DFIs can partner with investment funds by taking equity, providing debt lending or co-investing at the level of the investee company. This type of intervention is also an opportunity to promote good environmental, social and governance practices, and ideally realize a “sustainability premium ” at exit. Regarding governance, DFIs encourage investment funds to apply the same rules for their underlying assets as they require for their own direct clients. Depending on the scale of investment and risk profile, some DFIs, including FMO and Obviam , even make it a contractual obligation.
Client training and awareness
Many DFIs offer group or individual training to clients or prospects. Where possible, grouped trainings are organized in partnership with representative private sector structures. . Other examples include the principle of thematic conferences on a governance topic . In addition to these actions, standard documents or examples are made available to facilitate the work of entrepreneurs and boards of directors (internal regulations of a board of directors and associated committees; family policy charter, etc.).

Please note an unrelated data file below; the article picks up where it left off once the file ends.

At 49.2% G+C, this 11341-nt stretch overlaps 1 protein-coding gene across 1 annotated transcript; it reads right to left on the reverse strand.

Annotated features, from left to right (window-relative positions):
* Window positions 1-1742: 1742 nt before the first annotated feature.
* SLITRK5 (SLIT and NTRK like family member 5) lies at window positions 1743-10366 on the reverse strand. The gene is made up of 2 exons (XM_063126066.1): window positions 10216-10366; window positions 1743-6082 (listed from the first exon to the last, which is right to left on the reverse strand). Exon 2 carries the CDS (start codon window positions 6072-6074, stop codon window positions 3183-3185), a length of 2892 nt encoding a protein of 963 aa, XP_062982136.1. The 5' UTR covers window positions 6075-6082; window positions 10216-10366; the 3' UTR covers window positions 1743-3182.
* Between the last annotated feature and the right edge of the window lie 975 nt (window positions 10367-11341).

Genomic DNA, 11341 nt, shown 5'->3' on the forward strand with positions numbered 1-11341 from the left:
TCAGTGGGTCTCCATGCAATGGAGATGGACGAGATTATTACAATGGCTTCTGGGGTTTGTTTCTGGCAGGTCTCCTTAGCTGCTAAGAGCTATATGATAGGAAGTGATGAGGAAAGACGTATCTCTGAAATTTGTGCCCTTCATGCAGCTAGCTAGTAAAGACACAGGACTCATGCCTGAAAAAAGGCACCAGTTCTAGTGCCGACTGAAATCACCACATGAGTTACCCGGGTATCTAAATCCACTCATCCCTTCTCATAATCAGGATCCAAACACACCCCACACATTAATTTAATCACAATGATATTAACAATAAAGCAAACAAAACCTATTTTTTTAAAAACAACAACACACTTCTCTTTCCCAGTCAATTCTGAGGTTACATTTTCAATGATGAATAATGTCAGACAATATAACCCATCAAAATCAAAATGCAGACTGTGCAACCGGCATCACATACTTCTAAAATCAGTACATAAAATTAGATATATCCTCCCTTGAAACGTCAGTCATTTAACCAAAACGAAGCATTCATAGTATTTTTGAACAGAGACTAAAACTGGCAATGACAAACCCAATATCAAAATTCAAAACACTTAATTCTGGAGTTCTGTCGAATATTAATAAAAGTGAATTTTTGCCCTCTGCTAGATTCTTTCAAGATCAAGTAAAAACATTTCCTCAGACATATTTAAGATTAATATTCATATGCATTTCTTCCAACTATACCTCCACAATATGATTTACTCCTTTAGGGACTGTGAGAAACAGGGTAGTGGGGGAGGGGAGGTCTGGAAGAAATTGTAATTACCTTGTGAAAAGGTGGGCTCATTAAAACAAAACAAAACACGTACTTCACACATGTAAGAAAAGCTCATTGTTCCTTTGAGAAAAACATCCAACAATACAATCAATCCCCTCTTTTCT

DFIs can partner with investment funds by taking equity, providing debt lending or co-investing at the level of the investee company. This type of intervention is also an opportunity to promote good environmental, social and governance practices.
Corporate governance, a real world experience feedback
The particularity of good governance practices is precisely that they are… good practices. That is to say that they are constituted and evolve essentially based on real world experience and on the interaction between companies. States legislate relatively little in this area , especially for non-listed companies. As a result, it is very often up to professional organizations to write down the recommended practices and ensure that they are applied. In this case, good practices are not mandatory; they are prepared by and for companies themselves without state intervention. However, professional groups strongly encourage their members to comply with voluntary codes of good governance or to explain the reasons why they prefer to ignore them (Comply or Explain principle). This role of reflection, code compilation, and publication of professional associations is often supplemented – when resources are available – by training and awareness-raising activities.